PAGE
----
Stabbings, smoke bombs and skipping across the skyline in Ubisoft’s newest sequel.
I sucked at Splinter Cell‘s multiplayer. I don’t necessarily blame the game design, but there was something about the pacing and the ability sets of both soldiers and spies that I just didn’t get. When I sat down to play through the assassination game in Assassin’s Creed: Brotherhood, I was kind of expecting to hate it. Fortunately, the game won me over and proved that multiplayer doesn’t have to be about head shots and build queues.
The match we played was, not surprisingly, an assassination game where six players wander the crowded streets of an Italian city and try to kill each other. Each player is assigned another player as a target, so that means there’s someone you need to find and kill and someone who’s trying to find and kill you. It creates an interesting duality to the game, because while you’re busy hunting down your target, you’re literally looking over your shoulder to make sure no one is sneaking up behind you.
You’ll have a little radar at the bottom of the screen that shows you the general direction and distance to your target. Once you get in the general vicinity of your target, the radar is no more help and you’ll have to rely on the picture of your target to find out who you’re supposed to kill. It’s a nice balance because the radar gets you close but you still have to rely on your own observation to pick out your target, particularly if there happen to be a few people around who look like the person you’re tasked with murdering.
One of the crucial components of the multiplayer is the way you try to blend in with the crowds. Since there are certain behaviors that will automatically reveal you as a player, you have to be careful how you move through the town. It’s clear that running or jumping up on the roof is a dead giveaway, but you can also sometimes spot players just based on the way they’re walking or looking around. And once you know that the person in front of you is a player, they’re fair game for assassination, whether they’re your target or not.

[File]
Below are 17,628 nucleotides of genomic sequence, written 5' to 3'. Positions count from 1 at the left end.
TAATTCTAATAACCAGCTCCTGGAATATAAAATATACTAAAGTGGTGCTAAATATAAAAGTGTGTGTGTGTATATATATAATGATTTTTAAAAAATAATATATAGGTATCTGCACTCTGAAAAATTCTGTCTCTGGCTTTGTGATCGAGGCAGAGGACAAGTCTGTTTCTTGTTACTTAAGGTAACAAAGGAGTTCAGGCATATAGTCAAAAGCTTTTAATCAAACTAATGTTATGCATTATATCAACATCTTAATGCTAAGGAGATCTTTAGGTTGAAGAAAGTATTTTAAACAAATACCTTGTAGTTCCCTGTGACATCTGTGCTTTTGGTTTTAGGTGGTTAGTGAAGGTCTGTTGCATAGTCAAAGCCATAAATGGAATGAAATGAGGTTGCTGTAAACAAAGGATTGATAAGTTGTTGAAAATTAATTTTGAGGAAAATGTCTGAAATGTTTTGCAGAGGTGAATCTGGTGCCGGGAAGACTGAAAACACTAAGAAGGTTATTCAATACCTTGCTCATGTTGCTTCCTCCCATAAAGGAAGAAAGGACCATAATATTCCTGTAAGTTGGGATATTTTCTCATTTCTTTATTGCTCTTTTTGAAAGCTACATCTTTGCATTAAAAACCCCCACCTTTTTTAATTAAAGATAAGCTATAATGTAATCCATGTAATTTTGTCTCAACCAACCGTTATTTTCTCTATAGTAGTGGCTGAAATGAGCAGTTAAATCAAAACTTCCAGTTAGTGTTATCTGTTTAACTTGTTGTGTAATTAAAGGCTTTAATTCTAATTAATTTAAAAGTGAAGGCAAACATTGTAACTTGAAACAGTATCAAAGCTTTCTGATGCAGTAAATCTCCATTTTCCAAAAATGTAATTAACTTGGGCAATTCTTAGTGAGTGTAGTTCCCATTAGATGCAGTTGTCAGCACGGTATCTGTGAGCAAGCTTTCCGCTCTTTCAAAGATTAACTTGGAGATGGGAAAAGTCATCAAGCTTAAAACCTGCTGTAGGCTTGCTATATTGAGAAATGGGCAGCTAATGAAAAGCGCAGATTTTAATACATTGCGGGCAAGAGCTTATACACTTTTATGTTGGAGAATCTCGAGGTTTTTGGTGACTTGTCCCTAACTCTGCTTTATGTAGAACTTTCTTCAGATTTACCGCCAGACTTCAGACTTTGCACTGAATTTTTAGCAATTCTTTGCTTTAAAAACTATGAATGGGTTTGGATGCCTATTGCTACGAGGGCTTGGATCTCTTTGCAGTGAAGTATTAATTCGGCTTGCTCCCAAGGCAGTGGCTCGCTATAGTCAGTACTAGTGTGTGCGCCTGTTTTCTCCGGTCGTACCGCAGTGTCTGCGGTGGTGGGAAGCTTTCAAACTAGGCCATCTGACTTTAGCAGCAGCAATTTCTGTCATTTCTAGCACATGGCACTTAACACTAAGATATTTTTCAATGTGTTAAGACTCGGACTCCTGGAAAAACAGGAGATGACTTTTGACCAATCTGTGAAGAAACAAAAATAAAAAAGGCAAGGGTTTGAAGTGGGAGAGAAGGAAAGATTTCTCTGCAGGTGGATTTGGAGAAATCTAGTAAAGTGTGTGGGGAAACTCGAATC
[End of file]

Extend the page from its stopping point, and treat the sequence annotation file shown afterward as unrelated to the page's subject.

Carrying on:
Once you find a target, it’s simply a matter of sneaking up behind them and executing an attack. Kills are quick and you’ll be assigned a new target as your victim waits to respawn. I managed to draw first blood in this game and score a few more kills over the next ten minutes, but it’s clear that my challenge is going to be avoiding my own assassin. It’s easy to get so focused on finding your own target that you forget to check behind you to make sure no one is sneaking up on you. And of course, constantly looking over your shoulder, even with the game’s free camera, tends to make you look like a player more than a townsperson.
Each player can select a number of special abilities at the start of each level. In my case, I chose a super sprint to help get me out of trouble and daggers that would knock other players off of walls. Unfortunately, both of those powers required that I give away my status as a player and open myself up to attack. After a while, I switched to the subtler blending powers. One gave me a smoke grenade I could use to immobilize other players temporarily. This was great not only for eluding assassination, but also for stopping targets that I wanted to kill. The other power instantly transformed any nearby townspeople into copies of me, making it hard for my assassin to pick out the right target.
We didn’t get a chance to play any of the other multiplayer matches, but this assassination mode fits well with the game’s subject matter and definitely has me eager to play more. Now I just need to find a player model that wears rear-view sunglasses.